RSAnimates go viral

By Karuna Kumar

Some things in life are better seen than read.

RSAnimates is an initiative that was sparked off in December 2009 by the Royal Society of Arts (RSA). With its new strapline, 21st century Enlightenment, the RSA seeks to enhance human capability in the modern world. Aimed at improving the quality of people’s lives, the charitable foundation has 27,000 fellows across the world and is committed to the cause of gaining from the power of cumulative minds.

As Jeremy Rifkin, President, The Foundation on Economic Trends puts it in one of his lectures at the RSA, “There is no place better than the British Royal Society for Arts because this is the place that started the discussion for the modern world.”

RSAnimates has created a furore on the video sharing website, YouTube, as it innovatively adds pictures to words. If the numbers could explain it, the RSAnimates series has witnessed 19,400,000 views of its videos and its YouTube channel qualifies for being the most subscribed not-for-profit channel on YouTube.

If that doesn’t speak enough of the accolades it has won, the RSA’s events are also the number one audio podcast in the UK on iTunes and have over 8,000 followers on Twitter and 17,200 fans on Facebook.

Curiosity about this overwhelming success led me to speak to Abi Stephenson who’s been intrinsically involved in the research, production and programming of RSAnimates. Stephenson is a researcher and programmer in the events team, which sits within the External Affairs Department of the RSA.

The idea

Director of External Affairs, RSA, Nina Bolognesi says, “The germ of the idea for RSAnimates was a moment of sheer inspiration on the part of my colleague, and 90% of the credit goes to that colleague. The other 10% should be attributed to the fact that the External Affairs team recognized it to be a great idea and put all their energies behind it to make it land.”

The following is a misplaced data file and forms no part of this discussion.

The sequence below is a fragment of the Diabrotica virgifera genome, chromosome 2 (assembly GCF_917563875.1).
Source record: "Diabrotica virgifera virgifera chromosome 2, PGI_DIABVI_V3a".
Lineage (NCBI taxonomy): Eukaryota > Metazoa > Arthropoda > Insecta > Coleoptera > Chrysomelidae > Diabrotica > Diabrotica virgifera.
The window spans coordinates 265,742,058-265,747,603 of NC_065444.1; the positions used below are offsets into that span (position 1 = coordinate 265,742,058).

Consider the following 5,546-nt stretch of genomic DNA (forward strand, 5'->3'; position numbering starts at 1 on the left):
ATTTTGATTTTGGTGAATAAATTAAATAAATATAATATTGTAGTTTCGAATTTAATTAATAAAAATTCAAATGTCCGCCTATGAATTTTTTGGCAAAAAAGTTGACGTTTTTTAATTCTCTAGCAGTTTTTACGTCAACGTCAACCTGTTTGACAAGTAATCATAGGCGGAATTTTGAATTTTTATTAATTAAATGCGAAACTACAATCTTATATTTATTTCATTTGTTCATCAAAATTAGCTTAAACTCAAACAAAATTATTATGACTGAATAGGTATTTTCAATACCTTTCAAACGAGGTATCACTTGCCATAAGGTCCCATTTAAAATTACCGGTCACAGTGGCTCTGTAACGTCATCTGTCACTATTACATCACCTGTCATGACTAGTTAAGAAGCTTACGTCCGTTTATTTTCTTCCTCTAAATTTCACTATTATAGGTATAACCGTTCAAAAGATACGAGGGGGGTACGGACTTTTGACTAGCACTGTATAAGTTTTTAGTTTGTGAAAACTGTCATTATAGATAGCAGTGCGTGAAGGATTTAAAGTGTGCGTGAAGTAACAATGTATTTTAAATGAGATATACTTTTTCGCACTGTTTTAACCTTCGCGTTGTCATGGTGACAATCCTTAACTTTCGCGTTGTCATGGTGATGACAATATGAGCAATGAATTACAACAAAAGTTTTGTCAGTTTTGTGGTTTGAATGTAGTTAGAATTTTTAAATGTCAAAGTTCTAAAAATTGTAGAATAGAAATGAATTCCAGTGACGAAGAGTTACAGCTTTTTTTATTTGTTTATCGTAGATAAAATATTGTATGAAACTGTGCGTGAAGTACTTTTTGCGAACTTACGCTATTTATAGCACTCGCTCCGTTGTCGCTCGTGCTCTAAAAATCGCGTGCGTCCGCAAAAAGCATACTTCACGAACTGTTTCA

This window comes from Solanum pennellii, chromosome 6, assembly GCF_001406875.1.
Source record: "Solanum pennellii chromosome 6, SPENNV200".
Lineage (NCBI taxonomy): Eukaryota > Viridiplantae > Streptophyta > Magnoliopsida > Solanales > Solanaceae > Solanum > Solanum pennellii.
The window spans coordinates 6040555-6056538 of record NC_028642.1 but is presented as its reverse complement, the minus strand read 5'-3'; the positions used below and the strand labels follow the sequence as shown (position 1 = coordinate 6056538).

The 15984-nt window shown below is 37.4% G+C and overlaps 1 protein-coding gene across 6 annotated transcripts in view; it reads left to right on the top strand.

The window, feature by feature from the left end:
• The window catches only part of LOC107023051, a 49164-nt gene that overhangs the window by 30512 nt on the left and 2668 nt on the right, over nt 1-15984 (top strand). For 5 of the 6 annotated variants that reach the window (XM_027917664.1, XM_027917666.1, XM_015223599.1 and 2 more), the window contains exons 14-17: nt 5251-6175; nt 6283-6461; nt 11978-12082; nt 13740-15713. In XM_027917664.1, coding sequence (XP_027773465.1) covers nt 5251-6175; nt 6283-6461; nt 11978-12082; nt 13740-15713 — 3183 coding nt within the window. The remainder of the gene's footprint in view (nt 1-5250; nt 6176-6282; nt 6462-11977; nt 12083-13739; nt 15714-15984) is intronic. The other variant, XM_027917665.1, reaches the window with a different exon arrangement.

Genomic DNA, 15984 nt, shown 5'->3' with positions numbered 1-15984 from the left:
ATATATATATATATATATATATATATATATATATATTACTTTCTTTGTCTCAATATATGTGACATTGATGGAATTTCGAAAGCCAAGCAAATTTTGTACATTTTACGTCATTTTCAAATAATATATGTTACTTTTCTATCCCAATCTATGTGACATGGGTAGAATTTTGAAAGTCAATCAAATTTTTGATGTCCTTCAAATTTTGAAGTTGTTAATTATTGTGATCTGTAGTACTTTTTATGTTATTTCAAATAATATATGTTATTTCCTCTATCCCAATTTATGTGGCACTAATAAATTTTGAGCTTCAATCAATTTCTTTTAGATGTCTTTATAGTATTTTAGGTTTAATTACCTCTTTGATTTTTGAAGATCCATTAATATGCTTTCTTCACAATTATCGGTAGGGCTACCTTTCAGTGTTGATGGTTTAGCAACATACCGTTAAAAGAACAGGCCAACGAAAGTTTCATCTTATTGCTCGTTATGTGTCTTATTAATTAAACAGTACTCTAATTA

RSAnimates gives RSA access to a new generation who would not normally sit down and listen to lectures or event podcasts. It has opened its doors to stimulate conversations with a new audience.

Andrew Park is the man whose magical hands have been instrumental in bringing so much traction to RSAnimates. Park is a fellow of the RSA and currently Director of Cognitive Media. “We asked Andrew to draw us an illustrated analysis of one of our events for the RSA Journal. It was just a static illustration initially, but we decided to bring it to life by adding the audio track and animating all the images,” recalls Stephenson.

The success

Despite the modest expectations of Stephenson and her team, RSAnimates went viral in May 2010. “We knew that through RSAnimates we would expand our viewership gradually, but we did not remotely expect it to be this successful in such a short span of time,” Stephenson says.

The success of RSAnimates could stand evidence to how strong content when shared on social networks can make a profound impact on millions across the world. “It is overwhelming to receive emails from 14 years olds who write in to say that they would have never sat through the lecture but have thoroughly enjoyed every bit of the RSAnimate series.”

RSAnimates have also been shortlisted for a Webby Award, honouring excellence on the internet including websites, interactive advertising and online film and video. RSAnimates came in second place in the People’s Choice category.

“The turning point for us was Dan Pink’s RSAnimate, ‘Drive’ which examines the interconnected ideas of creativity, motivation and purpose. It currently runs on 5,889,633 views. Another one that went viral was Sir Ken Robinson’s Changing Education Paradigms. Both videos have been revolutionary for us,” Stephenson points out.